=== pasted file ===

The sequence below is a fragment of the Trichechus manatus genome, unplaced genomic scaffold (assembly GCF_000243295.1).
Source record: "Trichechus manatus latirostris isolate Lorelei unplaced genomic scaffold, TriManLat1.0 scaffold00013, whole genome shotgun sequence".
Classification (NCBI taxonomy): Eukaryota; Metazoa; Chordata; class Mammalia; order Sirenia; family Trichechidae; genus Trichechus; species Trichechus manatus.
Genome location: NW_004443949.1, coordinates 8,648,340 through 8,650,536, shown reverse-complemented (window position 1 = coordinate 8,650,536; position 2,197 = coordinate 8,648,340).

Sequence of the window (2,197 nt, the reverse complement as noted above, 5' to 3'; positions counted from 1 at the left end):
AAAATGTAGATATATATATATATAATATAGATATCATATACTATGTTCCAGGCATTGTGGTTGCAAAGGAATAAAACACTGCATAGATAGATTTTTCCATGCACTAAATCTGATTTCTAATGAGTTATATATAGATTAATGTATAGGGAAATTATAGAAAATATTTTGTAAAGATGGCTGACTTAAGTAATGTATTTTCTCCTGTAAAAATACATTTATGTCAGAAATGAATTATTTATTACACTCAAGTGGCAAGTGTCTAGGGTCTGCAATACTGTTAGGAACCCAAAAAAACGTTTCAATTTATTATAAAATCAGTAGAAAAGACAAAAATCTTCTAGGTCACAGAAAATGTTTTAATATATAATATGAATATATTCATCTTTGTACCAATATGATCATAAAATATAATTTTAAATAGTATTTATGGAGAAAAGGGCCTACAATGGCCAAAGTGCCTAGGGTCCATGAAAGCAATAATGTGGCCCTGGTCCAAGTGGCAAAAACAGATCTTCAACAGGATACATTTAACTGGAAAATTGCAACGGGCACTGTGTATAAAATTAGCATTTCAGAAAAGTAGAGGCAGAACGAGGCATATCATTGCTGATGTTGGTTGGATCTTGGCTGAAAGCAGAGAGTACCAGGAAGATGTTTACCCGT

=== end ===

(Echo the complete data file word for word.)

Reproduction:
The sequence below is a fragment of the Trichechus manatus genome, unplaced genomic scaffold (assembly GCF_000243295.1).
Source record: "Trichechus manatus latirostris isolate Lorelei unplaced genomic scaffold, TriManLat1.0 scaffold00013, whole genome shotgun sequence".
Classification (NCBI taxonomy): Eukaryota; Metazoa; Chordata; class Mammalia; order Sirenia; family Trichechidae; genus Trichechus; species Trichechus manatus.
Genome location: NW_004443949.1, coordinates 8,648,340 through 8,650,536, shown reverse-complemented (window position 1 = coordinate 8,650,536; position 2,197 = coordinate 8,648,340).

Sequence of the window (2,197 nt, the reverse complement as noted above, 5' to 3'; positions counted from 1 at the left end):
AAAATGTAGATATATATATATATAATATAGATATCATATACTATGTTCCAGGCATTGTGGTTGCAAAGGAATAAAACACTGCATAGATAGATTTTTCCATGCACTAAATCTGATTTCTAATGAGTTATATATAGATTAATGTATAGGGAAATTATAGAAAATATTTTGTAAAGATGGCTGACTTAAGTAATGTATTTTCTCCTGTAAAAATACATTTATGTCAGAAATGAATTATTTATTACACTCAAGTGGCAAGTGTCTAGGGTCTGCAATACTGTTAGGAACCCAAAAAAACGTTTCAATTTATTATAAAATCAGTAGAAAAGACAAAAATCTTCTAGGTCACAGAAAATGTTTTAATATATAATATGAATATATTCATCTTTGTACCAATATGATCATAAAATATAATTTTAAATAGTATTTATGGAGAAAAGGGCCTACAATGGCCAAAGTGCCTAGGGTCCATGAAAGCAATAATGTGGCCCTGGTCCAAGTGGCAAAAACAGATCTTCAACAGGATACATTTAACTGGAAAATTGCAACGGGCACTGTGTATAAAATTAGCATTTCAGAAAAGTAGAGGCAGAACGAGGCATATCATTGCTGATGTTGGTTGGATCTTGGCTGAAAGCAGAGAGTACCAGGAAGATGTTTACCCGT